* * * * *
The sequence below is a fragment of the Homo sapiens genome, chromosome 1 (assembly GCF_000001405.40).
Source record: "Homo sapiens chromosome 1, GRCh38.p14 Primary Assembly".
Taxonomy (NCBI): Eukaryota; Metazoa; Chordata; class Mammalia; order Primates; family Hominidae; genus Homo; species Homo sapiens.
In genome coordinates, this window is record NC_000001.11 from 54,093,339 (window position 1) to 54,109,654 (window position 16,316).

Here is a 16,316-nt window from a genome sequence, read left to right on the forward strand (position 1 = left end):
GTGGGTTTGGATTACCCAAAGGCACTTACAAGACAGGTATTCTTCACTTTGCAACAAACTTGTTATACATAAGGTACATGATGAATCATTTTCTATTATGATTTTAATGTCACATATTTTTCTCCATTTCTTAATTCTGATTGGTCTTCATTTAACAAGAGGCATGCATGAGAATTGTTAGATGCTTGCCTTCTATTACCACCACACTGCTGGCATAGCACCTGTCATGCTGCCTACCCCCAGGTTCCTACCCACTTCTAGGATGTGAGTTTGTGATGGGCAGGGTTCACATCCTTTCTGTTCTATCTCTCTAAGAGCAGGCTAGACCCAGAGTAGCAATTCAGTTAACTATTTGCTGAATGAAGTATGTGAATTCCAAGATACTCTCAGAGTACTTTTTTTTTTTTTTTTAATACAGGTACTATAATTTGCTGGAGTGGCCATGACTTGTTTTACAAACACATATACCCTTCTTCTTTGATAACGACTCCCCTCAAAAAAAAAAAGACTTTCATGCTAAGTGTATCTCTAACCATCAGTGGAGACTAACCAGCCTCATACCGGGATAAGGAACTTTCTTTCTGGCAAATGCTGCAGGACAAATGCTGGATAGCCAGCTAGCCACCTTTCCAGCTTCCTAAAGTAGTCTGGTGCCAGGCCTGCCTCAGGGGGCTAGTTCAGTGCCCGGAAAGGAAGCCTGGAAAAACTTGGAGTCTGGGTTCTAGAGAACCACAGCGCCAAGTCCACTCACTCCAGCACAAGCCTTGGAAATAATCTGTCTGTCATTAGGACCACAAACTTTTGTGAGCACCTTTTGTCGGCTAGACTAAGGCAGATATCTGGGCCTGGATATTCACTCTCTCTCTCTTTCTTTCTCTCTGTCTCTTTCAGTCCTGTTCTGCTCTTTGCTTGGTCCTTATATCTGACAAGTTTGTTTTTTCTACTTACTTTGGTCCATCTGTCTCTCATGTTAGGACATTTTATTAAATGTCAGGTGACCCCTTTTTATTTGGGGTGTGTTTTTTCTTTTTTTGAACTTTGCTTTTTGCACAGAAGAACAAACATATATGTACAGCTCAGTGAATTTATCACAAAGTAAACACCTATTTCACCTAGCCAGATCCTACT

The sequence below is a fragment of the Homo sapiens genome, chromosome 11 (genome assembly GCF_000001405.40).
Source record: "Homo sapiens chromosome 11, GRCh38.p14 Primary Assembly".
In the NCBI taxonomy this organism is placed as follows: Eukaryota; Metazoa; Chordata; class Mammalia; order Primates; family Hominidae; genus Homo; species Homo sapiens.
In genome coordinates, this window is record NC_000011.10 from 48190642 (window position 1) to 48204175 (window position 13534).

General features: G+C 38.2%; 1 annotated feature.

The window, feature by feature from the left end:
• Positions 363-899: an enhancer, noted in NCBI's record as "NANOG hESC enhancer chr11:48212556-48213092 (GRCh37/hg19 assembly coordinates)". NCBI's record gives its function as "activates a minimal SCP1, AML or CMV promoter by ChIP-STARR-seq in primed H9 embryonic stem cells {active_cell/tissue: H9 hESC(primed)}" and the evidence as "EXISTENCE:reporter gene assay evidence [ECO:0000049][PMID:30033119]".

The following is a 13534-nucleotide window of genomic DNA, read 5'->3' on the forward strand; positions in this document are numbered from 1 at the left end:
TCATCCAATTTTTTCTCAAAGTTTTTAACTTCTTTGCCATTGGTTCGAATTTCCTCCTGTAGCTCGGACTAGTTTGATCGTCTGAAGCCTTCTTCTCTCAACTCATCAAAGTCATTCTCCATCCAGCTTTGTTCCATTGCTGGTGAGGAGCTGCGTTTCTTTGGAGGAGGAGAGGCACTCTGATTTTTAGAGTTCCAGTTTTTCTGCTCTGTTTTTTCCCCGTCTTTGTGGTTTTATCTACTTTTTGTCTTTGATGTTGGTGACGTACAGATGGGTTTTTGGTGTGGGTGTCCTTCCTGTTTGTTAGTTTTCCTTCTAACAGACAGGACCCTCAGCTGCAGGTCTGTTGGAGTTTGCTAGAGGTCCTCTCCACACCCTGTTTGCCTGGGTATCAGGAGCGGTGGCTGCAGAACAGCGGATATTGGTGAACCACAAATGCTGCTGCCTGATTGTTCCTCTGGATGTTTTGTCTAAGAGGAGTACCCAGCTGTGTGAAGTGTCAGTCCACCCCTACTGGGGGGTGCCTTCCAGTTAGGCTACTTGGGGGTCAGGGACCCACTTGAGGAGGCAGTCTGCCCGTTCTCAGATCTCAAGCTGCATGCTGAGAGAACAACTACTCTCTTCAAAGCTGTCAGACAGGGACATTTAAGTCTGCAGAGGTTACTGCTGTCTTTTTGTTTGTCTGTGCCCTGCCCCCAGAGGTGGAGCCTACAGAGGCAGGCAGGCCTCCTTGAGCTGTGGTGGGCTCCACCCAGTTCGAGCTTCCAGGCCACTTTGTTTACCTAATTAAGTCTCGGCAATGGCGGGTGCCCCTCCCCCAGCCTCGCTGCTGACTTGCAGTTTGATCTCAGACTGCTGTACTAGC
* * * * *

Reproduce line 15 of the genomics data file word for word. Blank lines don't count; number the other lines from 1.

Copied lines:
TCATCCAATTTTTTCTCAAAGTTTTTAACTTCTTTGCCATTGGTTCGAATTTCCTCCTGTAGCTCGGACTAGTTTGATCGTCTGAAGCCTTCTTCTCTCAACTCATCAAAGTCATTCTCCATCCAGCTTTGTTCCATTGCTGGTGAGGAGCTGCGTTTCTTTGGAGGAGGAGAGGCACTCTGATTTTTAGAGTTCCAGTTTTTCTGCTCTGTTTTTTCCCCGTCTTTGTGGTTTTATCTACTTTTTGTCTTTGATGTTGGTGACGTACAGATGGGTTTTTGGTGTGGGTGTCCTTCCTGTTTGTTAGTTTTCCTTCTAACAGACAGGACCCTCAGCTGCAGGTCTGTTGGAGTTTGCTAGAGGTCCTCTCCACACCCTGTTTGCCTGGGTATCAGGAGCGGTGGCTGCAGAACAGCGGATATTGGTGAACCACAAATGCTGCTGCCTGATTGTTCCTCTGGATGTTTTGTCTAAGAGGAGTACCCAGCTGTGTGAAGTGTCAGTCCACCCCTACTGGGGGGTGCCTTCCAGTTAGGCTACTTGGGGGTCAGGGACCCACTTGAGGAGGCAGTCTGCCCGTTCTCAGATCTCAAGCTGCATGCTGAGAGAACAACTACTCTCTTCAAAGCTGTCAGACAGGGACATTTAAGTCTGCAGAGGTTACTGCTGTCTTTTTGTTTGTCTGTGCCCTGCCCCCAGAGGTGGAGCCTACAGAGGCAGGCAGGCCTCCTTGAGCTGTGGTGGGCTCCACCCAGTTCGAGCTTCCAGGCCACTTTGTTTACCTAATTAAGTCTCGGCAATGGCGGGTGCCCCTCCCCCAGCCTCGCTGCTGACTTGCAGTTTGATCTCAGACTGCTGTACTAGC